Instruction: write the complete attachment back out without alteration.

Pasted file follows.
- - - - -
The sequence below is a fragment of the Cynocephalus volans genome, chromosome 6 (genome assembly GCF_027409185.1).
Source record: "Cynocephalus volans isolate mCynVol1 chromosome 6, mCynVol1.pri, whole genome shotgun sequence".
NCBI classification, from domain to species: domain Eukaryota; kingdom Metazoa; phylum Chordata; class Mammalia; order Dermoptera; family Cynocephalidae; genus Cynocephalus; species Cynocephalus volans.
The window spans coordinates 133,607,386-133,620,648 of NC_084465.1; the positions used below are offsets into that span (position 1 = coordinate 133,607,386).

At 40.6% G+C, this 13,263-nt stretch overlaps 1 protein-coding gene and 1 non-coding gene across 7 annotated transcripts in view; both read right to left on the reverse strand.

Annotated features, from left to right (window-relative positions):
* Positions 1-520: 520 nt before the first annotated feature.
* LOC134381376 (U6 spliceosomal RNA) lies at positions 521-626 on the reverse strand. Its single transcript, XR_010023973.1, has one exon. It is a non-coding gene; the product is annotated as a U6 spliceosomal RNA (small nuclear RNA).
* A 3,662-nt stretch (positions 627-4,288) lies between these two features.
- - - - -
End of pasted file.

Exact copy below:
The sequence below is a fragment of the Cynocephalus volans genome, chromosome 6 (genome assembly GCF_027409185.1).
Source record: "Cynocephalus volans isolate mCynVol1 chromosome 6, mCynVol1.pri, whole genome shotgun sequence".
NCBI classification, from domain to species: domain Eukaryota; kingdom Metazoa; phylum Chordata; class Mammalia; order Dermoptera; family Cynocephalidae; genus Cynocephalus; species Cynocephalus volans.
The window spans coordinates 133,607,386-133,620,648 of NC_084465.1; the positions used below are offsets into that span (position 1 = coordinate 133,607,386).

At 40.6% G+C, this 13,263-nt stretch overlaps 1 protein-coding gene and 1 non-coding gene across 7 annotated transcripts in view; both read right to left on the reverse strand.

Annotated features, from left to right (window-relative positions):
* Positions 1-520: 520 nt before the first annotated feature.
* LOC134381376 (U6 spliceosomal RNA) lies at positions 521-626 on the reverse strand. Its single transcript, XR_010023973.1, has one exon. It is a non-coding gene; the product is annotated as a U6 spliceosomal RNA (small nuclear RNA).
* A 3,662-nt stretch (positions 627-4,288) lies between these two features.